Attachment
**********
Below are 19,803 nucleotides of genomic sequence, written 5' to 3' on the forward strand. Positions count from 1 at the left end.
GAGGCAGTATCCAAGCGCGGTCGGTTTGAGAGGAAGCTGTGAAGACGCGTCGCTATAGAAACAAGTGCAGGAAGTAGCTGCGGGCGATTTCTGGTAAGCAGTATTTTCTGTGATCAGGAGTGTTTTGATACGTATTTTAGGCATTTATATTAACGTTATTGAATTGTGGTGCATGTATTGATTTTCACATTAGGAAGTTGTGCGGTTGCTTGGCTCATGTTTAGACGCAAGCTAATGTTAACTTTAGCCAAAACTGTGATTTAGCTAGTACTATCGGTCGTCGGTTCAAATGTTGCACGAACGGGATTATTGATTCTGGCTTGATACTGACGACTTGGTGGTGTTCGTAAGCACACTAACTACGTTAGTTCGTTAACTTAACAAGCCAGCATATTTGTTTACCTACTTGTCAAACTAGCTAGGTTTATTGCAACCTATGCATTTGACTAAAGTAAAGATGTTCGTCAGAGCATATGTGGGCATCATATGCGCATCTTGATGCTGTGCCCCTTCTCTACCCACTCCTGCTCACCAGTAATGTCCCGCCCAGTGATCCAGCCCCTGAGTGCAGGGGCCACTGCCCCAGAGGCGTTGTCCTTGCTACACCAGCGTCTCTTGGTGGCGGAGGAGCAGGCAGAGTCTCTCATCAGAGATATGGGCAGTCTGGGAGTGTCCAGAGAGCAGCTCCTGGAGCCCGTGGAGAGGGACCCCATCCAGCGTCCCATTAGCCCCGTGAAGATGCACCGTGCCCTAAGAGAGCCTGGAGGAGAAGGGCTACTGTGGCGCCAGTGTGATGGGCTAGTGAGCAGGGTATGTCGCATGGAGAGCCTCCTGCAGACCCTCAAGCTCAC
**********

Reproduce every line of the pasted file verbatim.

Below are 19,803 nucleotides of genomic sequence, written 5' to 3' on the forward strand. Positions count from 1 at the left end.
GAGGCAGTATCCAAGCGCGGTCGGTTTGAGAGGAAGCTGTGAAGACGCGTCGCTATAGAAACAAGTGCAGGAAGTAGCTGCGGGCGATTTCTGGTAAGCAGTATTTTCTGTGATCAGGAGTGTTTTGATACGTATTTTAGGCATTTATATTAACGTTATTGAATTGTGGTGCATGTATTGATTTTCACATTAGGAAGTTGTGCGGTTGCTTGGCTCATGTTTAGACGCAAGCTAATGTTAACTTTAGCCAAAACTGTGATTTAGCTAGTACTATCGGTCGTCGGTTCAAATGTTGCACGAACGGGATTATTGATTCTGGCTTGATACTGACGACTTGGTGGTGTTCGTAAGCACACTAACTACGTTAGTTCGTTAACTTAACAAGCCAGCATATTTGTTTACCTACTTGTCAAACTAGCTAGGTTTATTGCAACCTATGCATTTGACTAAAGTAAAGATGTTCGTCAGAGCATATGTGGGCATCATATGCGCATCTTGATGCTGTGCCCCTTCTCTACCCACTCCTGCTCACCAGTAATGTCCCGCCCAGTGATCCAGCCCCTGAGTGCAGGGGCCACTGCCCCAGAGGCGTTGTCCTTGCTACACCAGCGTCTCTTGGTGGCGGAGGAGCAGGCAGAGTCTCTCATCAGAGATATGGGCAGTCTGGGAGTGTCCAGAGAGCAGCTCCTGGAGCCCGTGGAGAGGGACCCCATCCAGCGTCCCATTAGCCCCGTGAAGATGCACCGTGCCCTAAGAGAGCCTGGAGGAGAAGGGCTACTGTGGCGCCAGTGTGATGGGCTAGTGAGCAGGGTATGTCGCATGGAGAGCCTCCTGCAGACCCTCAAGCTCAC